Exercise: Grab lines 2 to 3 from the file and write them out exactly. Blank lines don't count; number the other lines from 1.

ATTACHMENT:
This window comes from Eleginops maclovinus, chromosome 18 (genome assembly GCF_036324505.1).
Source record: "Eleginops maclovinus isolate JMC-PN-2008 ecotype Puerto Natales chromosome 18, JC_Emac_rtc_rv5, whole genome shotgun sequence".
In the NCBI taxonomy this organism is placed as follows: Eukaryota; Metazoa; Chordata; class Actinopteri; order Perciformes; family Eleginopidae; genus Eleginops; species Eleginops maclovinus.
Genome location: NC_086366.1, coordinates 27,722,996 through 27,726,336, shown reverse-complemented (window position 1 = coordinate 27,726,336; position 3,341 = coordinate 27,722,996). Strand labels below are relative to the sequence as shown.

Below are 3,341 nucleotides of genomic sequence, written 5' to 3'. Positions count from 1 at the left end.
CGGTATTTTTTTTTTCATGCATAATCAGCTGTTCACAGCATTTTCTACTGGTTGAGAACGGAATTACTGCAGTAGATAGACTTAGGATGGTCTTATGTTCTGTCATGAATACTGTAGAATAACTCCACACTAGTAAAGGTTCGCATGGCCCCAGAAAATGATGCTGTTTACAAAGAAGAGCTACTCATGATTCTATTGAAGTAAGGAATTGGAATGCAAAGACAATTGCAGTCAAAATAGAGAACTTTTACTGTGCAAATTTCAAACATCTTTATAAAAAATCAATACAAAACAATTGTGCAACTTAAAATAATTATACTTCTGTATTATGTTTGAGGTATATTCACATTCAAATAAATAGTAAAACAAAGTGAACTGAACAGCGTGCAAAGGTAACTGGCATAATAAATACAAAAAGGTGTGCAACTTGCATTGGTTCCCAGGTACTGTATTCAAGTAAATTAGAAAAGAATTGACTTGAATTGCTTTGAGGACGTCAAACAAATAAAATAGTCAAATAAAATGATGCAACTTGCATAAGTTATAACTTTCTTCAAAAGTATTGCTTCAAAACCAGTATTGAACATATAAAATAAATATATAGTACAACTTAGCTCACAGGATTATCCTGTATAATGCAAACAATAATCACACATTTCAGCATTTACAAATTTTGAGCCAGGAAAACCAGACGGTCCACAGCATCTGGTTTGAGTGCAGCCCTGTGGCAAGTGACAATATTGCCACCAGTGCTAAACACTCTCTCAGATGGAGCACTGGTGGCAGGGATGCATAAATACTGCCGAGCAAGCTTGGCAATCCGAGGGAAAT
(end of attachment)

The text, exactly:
Source record: "Eleginops maclovinus isolate JMC-PN-2008 ecotype Puerto Natales chromosome 18, JC_Emac_rtc_rv5, whole genome shotgun sequence".
In the NCBI taxonomy this organism is placed as follows: Eukaryota; Metazoa; Chordata; class Actinopteri; order Perciformes; family Eleginopidae; genus Eleginops; species Eleginops maclovinus.